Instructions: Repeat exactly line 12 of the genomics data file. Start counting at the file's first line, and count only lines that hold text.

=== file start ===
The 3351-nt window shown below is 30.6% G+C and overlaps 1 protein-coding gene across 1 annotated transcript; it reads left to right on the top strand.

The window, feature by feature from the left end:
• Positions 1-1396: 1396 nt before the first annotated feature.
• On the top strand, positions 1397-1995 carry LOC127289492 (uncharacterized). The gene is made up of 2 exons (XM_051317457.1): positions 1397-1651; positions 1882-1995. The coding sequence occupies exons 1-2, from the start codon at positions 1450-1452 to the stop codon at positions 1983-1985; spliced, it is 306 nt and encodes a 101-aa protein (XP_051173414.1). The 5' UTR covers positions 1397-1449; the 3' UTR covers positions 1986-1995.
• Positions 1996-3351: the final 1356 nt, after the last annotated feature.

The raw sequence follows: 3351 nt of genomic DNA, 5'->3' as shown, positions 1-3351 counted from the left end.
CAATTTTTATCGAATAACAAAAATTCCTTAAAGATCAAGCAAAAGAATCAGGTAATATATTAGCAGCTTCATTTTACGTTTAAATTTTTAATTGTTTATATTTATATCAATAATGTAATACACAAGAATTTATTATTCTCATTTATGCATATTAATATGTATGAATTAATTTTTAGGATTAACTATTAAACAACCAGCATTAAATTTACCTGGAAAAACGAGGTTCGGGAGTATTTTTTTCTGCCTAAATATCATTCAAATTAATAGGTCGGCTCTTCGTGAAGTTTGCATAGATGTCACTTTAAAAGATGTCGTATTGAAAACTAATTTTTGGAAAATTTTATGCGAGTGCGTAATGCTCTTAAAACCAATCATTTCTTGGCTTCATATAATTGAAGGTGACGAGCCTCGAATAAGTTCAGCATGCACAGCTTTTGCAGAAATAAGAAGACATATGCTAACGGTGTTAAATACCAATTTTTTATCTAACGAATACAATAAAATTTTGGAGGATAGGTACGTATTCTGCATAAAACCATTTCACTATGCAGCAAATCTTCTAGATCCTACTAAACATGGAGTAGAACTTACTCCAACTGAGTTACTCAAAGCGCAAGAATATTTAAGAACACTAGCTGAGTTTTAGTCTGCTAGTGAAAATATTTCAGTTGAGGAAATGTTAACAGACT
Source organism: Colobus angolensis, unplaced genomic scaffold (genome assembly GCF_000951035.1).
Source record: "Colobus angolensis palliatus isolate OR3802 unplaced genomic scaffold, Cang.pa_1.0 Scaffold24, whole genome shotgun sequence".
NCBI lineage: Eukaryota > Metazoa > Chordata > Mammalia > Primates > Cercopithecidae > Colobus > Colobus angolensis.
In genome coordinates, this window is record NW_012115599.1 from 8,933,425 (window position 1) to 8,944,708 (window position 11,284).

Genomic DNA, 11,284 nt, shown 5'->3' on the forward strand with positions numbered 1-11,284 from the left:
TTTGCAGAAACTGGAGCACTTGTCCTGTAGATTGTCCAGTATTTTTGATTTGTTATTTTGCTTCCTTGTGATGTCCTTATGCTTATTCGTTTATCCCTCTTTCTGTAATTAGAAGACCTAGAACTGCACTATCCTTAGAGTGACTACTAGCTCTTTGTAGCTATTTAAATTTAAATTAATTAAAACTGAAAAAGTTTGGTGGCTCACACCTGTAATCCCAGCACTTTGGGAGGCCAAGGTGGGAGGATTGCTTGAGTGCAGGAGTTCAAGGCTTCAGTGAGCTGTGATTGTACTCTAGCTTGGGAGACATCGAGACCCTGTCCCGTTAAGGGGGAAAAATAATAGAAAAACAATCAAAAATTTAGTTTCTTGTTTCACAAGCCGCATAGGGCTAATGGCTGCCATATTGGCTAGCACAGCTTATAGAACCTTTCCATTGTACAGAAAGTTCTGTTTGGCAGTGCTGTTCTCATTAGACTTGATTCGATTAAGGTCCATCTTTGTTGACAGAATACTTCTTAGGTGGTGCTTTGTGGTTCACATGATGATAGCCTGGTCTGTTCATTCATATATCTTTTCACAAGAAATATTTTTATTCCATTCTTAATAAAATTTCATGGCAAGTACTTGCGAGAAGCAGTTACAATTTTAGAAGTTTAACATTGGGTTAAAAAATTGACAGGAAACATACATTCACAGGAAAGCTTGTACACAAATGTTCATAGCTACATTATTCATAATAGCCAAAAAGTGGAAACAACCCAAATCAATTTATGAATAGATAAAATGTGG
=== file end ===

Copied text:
Genomic DNA, 11,284 nt, shown 5'->3' on the forward strand with positions numbered 1-11,284 from the left: